Peter Stastny finishes the first panel. As the elder of the group, he’s the self-chosen, pragmatic voice of “What works and what doesn’t work,” having been around and active since the 1980s and watched so many progressive mental health projects become defunded or co-opted or simply slip into obscurity. It’s obvious he wants this project to have a different fate. For a self-proclaimed radical, Peter brings a sense of institutional legitimacy to the group, and three decades of connections to people inside the system count for a lot. Many of the older people in the audience are there because they know Peter and respect his work. He was right there in the Bronx in the early 90’s with Celia when they were developing the first Peer Specialist program. He was one of the founding members of INTAR (International Network Toward Alternatives and Recovery), which has created a network of clinicians all over the globe who are dedicated to transforming the mental health system. He’s all about using whatever power he has to support and raise up the voices of psychiatric survivors and creating alternatives. And this project is clearly close to his heart.

Delicate Ecology of Arts and Radical Mental Health and Riff-Raff

So that was how the day started, and went on until the late afternoon: a mix of more panel discussions and then amazing performers—musicians and poets and even a comedy troupe. Young trans mixed-race badass Nikomeh Anderson got up in front of everyone and performed “The Dystopia of Normalcy” about race and gender and identity, putting themselves out there with their huge heart. Issa Ibrahim, the author of The Hospital Always Wins, played his songs about being locked up in Creedmoor Psychiatric Hospital for two decades and blew away the crowd with his realness. Rebecca Stabile sang her anthem “Crazy People” and a bunch of other songs that brought us all together.

The folks hanging out outside the conference played an important role in the dedicated ecology of our growing movement. Daniel Mackler, former therapist turned film maker and now riff-raff world traveler, laughs and says to me: “Yeah these days I don’t have the patience to sit there and listen to people on panels talking about mental health. I’d rather sit out here and play guitar and talk to strangers.” Another outspoken Peer Specialist who works in the system says to me: “How can you even stand sitting in that room? I’d never make it through college if it was like that. A bunch of people just talking and talking…”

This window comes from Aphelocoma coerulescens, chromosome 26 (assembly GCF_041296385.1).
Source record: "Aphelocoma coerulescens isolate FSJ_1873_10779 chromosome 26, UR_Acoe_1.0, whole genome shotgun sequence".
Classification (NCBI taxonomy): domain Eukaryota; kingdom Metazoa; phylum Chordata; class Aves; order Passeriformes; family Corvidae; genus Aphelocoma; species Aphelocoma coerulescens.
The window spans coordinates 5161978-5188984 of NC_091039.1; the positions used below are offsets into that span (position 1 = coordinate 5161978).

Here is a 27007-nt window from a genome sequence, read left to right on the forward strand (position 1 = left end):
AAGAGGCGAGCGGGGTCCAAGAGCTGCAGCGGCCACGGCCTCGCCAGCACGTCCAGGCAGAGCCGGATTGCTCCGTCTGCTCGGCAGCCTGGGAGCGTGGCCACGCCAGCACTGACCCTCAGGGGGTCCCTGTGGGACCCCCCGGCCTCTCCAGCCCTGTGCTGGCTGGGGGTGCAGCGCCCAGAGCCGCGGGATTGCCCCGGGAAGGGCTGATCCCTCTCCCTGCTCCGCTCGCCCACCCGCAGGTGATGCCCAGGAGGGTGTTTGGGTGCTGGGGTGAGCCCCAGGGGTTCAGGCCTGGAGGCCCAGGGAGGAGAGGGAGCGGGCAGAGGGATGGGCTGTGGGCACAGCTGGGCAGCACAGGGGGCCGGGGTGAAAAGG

There was plenty of conversation happening outside the conference room. There was a whole crew of folks who came together from the Philadelphia Icarus Project chapter. One of them says to me: “We’ve been having meetings regularly for a year and we’ve learned some things that might be worth sharing with other groups.” I see them hanging out with the folks from the NYC Icarus local. I meet one of the Peer Specialists from the program I work on in the system who’s come all the way from Westchester. I see my friend I’m usually only talking to on social media and it’s nice to put a face to text. I see Steve Coe there the whole day, the executive director of Community Access, who blends right in with everyone else.

The Confluence of Movements

Part of the beauty of IDHA is that it rests at the confluence of multiple movements and generations and there are some super talented and passionate people involved in the mix.

When Cindy-Peterson-Dana got up in front of everyone and told the story of her teenage son coming through what could be called a two-week episode of psychosis we were on the edge of our seats. Cindy herself had been hospitalized as a teenager, became a clinician in the 80s and then came out as a peer in the early 90s after being inspired by others like Celia Brown and Howie the Harp. She knew that there were other ways to deal with her son’s extreme state. Her family was able to set up a home respite and use a dialogic approach with a few nights of sleep meds to come through her son’s experience without hospitalization. Having a mother who is familiar with things like Open Dialogue, is a fierce advocate for her son, and happens to be the Vice-President for Peer and Recovery Support Services for the Mental Health Association of Westchester is an incredible asset to the group.

Ed Altwies, the program director for the Parachute Mobile Treatment Team in Queens is another member of the group who brings so much to the table after years of experience practicing Open Dialogue with hundreds of families. He told the story of what it was like for him as a young clinical psychologist entering the public mental health system and what a horrible and dehumanizing process clinicians have to go through to earn their stripes. I couldn’t help but wonder what some of the members of the audience who are recipients of care thought about histories; if they shed some light on why the system is so broken.

Bradley Lewis is another gift to the community. A psychiatrist who went back to school to get a PhD studying Foucault in order to make sense of his profession, and then spent years articulately dismantling the biopsychiatric framework in favor of a plurality of voices and visions. Brad gave a talk on the power of narrative strategies and what the arts and humanities bring to the healing professions. He talked about the capacity to tolerate uncertainty and the movement language of “Nothing About Us Without Us.”

So all those people are really great but if you really want to know the story of where IDHA comes from I could probably shed some light on it.

As far as I can tell, the birth of IDHA can be traced to one night a little more than a year ago when Peter met Jazmine at a NYC Icarus event at Bluestockings Bookstore on Allen St. Jazmine, in her early 20s, was leading a discussion with a room full of young activists about the power of Crisis Plans and Mad Maps and advanced directives to rally support and build community. Peter had a history of trying to use psychiatric advanced directives in the system and they got to sharing stories.